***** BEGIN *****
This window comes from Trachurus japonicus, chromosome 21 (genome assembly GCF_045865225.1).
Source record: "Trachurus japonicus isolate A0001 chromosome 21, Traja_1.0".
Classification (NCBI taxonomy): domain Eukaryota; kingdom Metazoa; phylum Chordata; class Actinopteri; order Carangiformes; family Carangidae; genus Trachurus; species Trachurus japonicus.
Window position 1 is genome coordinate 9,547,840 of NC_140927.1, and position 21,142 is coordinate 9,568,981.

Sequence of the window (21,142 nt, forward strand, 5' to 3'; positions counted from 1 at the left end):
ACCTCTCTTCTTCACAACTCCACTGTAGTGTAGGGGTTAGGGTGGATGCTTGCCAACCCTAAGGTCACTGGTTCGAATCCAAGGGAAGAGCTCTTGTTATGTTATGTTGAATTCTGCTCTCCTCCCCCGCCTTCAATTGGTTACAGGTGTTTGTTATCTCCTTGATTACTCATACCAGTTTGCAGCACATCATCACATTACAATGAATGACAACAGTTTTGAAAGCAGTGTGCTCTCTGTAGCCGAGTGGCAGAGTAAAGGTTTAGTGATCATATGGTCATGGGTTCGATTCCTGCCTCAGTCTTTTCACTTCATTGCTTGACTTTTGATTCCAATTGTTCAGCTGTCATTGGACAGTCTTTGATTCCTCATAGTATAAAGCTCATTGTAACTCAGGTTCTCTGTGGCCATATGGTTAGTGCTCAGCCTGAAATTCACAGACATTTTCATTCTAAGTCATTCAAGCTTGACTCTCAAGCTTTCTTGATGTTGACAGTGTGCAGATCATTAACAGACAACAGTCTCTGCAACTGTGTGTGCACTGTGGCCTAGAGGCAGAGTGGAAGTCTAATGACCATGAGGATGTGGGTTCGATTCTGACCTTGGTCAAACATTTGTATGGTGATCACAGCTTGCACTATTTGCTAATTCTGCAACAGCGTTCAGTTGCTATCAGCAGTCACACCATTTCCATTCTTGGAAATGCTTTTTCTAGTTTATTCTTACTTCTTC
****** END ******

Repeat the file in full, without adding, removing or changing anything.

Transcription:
This window comes from Trachurus japonicus, chromosome 21 (genome assembly GCF_045865225.1).
Source record: "Trachurus japonicus isolate A0001 chromosome 21, Traja_1.0".
Classification (NCBI taxonomy): domain Eukaryota; kingdom Metazoa; phylum Chordata; class Actinopteri; order Carangiformes; family Carangidae; genus Trachurus; species Trachurus japonicus.
Window position 1 is genome coordinate 9,547,840 of NC_140927.1, and position 21,142 is coordinate 9,568,981.

Sequence of the window (21,142 nt, forward strand, 5' to 3'; positions counted from 1 at the left end):
ACCTCTCTTCTTCACAACTCCACTGTAGTGTAGGGGTTAGGGTGGATGCTTGCCAACCCTAAGGTCACTGGTTCGAATCCAAGGGAAGAGCTCTTGTTATGTTATGTTGAATTCTGCTCTCCTCCCCCGCCTTCAATTGGTTACAGGTGTTTGTTATCTCCTTGATTACTCATACCAGTTTGCAGCACATCATCACATTACAATGAATGACAACAGTTTTGAAAGCAGTGTGCTCTCTGTAGCCGAGTGGCAGAGTAAAGGTTTAGTGATCATATGGTCATGGGTTCGATTCCTGCCTCAGTCTTTTCACTTCATTGCTTGACTTTTGATTCCAATTGTTCAGCTGTCATTGGACAGTCTTTGATTCCTCATAGTATAAAGCTCATTGTAACTCAGGTTCTCTGTGGCCATATGGTTAGTGCTCAGCCTGAAATTCACAGACATTTTCATTCTAAGTCATTCAAGCTTGACTCTCAAGCTTTCTTGATGTTGACAGTGTGCAGATCATTAACAGACAACAGTCTCTGCAACTGTGTGTGCACTGTGGCCTAGAGGCAGAGTGGAAGTCTAATGACCATGAGGATGTGGGTTCGATTCTGACCTTGGTCAAACATTTGTATGGTGATCACAGCTTGCACTATTTGCTAATTCTGCAACAGCGTTCAGTTGCTATCAGCAGTCACACCATTTCCATTCTTGGAAATGCTTTTTCTAGTTTATTCTTACTTCTTC